Tevez dreams of Boca showdown

A born winner he may be, but not even in his wildest dreams did Carlos Tevez imagine winning the English Premier League and UEFA Champions League titles in his first season with Manchester United. And yet Carlitos has done just that, taking his personal haul of silverware to 10 trophies. Not bad at all for a 24 year old.

And no sooner had United completed their win over the Londoners, the kid with the Midas touch made a remarkable admission. "When [John] Terry went up to take his penalty I was very calm inside," reveals the ice-cool Argentinian. "I just didn't feel that we were going to lose the game. I don't know why I was so confident, God maybe, but I honestly wasn't suffering. Did I look nervous?"

Day of redemption
One could be forgiven for thinking that the winning habit has changed Carlos Tevez. Yet he remains as approachable and easy-going as he has always been, although the trademark grin is just that little bit broader having helped see off Chelsea.

"It's a wonderful feeling to be champions of Europe with a big team like United. I knew we were the best side on the continent and we proved that today."

Changed days, then, from his arrival in the UK when he struggled to adapt to life with relegation-threatened West Ham United. Yet, despite talk of a return to Boca Juniors or a switch to La Liga in Spain, Carlos found his feet and the rest, as they say, is history.

Now a firm favourite with the Old Trafford faithful, the former Boca star is habitually praised by United manager Sir Alex Ferguson, who in the build-up to Wednesday's final even compared him to Eric Cantona, perhaps the club's biggest idol of the last two decades.

Rather than making him rest on his laurels, Ferguson's words provided further motivation. "The fact that a coach with his record speaks so highly of me is something that makes me very happy. I'm delighted to be working with him."

Football aside, Tevez is happy with life in a city that has welcomed him with open arms. "I've got a year left on my contract and the manager has said he's very happy with me so everything's just fine. I've settled down with my family here and my English is getting better too. I find it pretty easy to understand now although talking is a little bit harder. Even so, they still don't let me put any cumbia [Colombian dance music] on in the changing room," he adds with a chuckle.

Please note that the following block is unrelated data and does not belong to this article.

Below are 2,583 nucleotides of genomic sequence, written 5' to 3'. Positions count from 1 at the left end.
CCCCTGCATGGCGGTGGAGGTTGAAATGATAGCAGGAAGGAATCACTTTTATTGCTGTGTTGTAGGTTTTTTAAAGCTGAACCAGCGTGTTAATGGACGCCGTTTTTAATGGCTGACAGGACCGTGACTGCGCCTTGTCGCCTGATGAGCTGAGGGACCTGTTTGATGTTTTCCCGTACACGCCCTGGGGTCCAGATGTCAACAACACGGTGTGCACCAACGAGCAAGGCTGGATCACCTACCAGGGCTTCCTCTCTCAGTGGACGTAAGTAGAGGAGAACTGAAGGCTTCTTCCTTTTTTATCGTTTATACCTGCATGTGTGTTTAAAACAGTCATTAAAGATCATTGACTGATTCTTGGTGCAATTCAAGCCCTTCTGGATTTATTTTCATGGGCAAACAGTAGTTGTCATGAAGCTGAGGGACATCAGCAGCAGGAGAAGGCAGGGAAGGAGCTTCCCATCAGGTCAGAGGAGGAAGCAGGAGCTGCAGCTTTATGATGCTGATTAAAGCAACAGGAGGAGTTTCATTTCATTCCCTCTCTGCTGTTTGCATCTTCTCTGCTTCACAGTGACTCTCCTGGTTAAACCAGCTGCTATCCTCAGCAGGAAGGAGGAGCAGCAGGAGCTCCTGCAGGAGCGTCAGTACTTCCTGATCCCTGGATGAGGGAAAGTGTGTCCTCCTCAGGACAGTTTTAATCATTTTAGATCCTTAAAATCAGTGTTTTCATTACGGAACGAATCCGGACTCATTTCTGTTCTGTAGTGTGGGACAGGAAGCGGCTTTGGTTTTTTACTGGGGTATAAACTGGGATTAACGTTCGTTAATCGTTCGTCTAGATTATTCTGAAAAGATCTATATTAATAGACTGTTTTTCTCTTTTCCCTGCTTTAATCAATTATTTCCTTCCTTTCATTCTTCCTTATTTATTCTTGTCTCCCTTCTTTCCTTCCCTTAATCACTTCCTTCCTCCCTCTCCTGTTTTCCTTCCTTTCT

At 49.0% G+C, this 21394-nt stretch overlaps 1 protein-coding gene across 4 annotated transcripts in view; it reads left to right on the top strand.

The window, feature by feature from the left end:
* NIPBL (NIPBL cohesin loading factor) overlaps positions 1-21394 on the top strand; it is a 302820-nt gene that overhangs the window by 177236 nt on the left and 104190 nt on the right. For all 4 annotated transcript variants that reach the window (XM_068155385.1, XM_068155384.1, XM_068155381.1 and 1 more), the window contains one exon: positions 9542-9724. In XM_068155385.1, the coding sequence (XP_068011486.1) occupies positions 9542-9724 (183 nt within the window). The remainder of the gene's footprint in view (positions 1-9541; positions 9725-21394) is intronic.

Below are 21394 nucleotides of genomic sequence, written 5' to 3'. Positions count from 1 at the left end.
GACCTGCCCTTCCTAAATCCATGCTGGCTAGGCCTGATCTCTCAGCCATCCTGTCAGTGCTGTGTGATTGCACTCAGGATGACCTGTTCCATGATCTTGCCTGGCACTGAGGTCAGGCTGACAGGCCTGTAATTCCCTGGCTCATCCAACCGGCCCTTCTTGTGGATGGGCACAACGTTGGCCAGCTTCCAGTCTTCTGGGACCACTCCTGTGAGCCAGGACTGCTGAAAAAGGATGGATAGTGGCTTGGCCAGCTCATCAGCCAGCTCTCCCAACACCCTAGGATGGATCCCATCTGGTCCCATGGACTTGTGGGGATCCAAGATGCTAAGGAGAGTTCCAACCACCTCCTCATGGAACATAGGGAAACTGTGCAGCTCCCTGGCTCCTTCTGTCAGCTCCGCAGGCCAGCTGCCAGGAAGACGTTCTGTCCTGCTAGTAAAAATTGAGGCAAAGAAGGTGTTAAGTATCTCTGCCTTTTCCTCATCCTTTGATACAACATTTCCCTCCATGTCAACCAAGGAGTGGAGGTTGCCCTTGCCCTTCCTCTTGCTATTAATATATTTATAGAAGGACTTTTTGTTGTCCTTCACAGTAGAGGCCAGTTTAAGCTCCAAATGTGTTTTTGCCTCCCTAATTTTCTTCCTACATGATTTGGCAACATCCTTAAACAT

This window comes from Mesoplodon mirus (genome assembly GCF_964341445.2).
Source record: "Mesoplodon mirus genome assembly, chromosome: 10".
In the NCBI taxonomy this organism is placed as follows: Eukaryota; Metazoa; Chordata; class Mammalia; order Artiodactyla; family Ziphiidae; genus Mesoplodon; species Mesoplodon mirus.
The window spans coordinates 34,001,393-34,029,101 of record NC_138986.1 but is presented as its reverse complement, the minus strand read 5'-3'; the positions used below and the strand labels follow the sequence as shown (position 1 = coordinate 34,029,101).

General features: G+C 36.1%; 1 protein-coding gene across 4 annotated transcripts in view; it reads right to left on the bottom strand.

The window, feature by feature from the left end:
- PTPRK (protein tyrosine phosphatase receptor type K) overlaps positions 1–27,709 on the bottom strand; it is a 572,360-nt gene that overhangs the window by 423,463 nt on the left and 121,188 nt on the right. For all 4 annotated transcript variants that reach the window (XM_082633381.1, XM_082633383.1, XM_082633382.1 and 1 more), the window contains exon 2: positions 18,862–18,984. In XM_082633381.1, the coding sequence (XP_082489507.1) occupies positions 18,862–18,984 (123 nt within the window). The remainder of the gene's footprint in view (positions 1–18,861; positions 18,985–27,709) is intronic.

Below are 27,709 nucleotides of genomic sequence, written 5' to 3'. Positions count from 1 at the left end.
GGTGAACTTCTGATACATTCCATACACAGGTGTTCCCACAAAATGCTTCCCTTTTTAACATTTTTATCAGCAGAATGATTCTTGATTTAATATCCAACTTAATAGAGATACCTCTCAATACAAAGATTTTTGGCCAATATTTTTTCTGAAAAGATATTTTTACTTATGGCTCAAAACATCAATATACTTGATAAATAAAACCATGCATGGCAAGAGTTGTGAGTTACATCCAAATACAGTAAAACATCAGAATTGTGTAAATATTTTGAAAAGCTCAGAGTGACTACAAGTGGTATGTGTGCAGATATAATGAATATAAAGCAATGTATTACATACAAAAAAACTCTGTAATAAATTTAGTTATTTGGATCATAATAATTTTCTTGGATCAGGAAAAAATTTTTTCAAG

Dreaming in Japanese
The penalty-shootout win means Tevez has become the first Argentinian player to win the Copa Libertadores, Toyota Intercontinental Cup and the Champions League. And he would like nothing more than to add the FIFA Club World Cup to his growing collection of international trophies. "It's something I'd love to do, particularly with Manchester United. They've given me so much since I came."

Come December there is every chance he could be facing his beloved Boca Juniors in Japan. Last night Los Xeneizes took another step towards making that dream meeting a reality when they beat Atlas 3-0 to advance to the semi-finals of the Libertadores.

"They're the team closest to my heart and it would be strange to play against them," comments a momentarily pensive Tevez. "But it would be great if they won the Libertadores and we got the chance to play them. I'd love to see them all in Japan," he adds, a wide smile returning to his face.

Savouring the moment
For now, though, it is time to share the moment with his nearest and dearest. "As soon as the game finished I started thinking about my uncle, who's not very well right now. Everything I have done at United has been for him and I'm saving this shirt for him too," says the front man, who also celebrated his team's triumph with his young daughter.

Naturally, there were plenty of well-wishers anxious to congratulate Tevez on his latest achievement. "My phone hasn't stopped ringing but I haven't picked it up yet because I wanted to celebrate this special moment with my team-mates. Things won't be changing much either. I'm going on holiday and the first thing I'll be doing is tossing the phone in the water!"

While that break may be well-earned, it could mean him missing out on Argentina's crunch FIFA World Cup South Africa 2010 qualifying clash with Brazil in June. "I'm not sure but I don't think I'll be able to make it," he explains. "I think I need a break. We'll just wait and see."

The only thing on Carlitos' mind for the moment, however, is reflecting on United's epic win in Moscow and sharing his joy with his fellow countrymen, who would have been proud to see Tevez parading the trophy with an Albiceleste shirt and the national flag draped around his shoulders. "I've no idea where they appeared from," he admits. "It was great to have them there, though."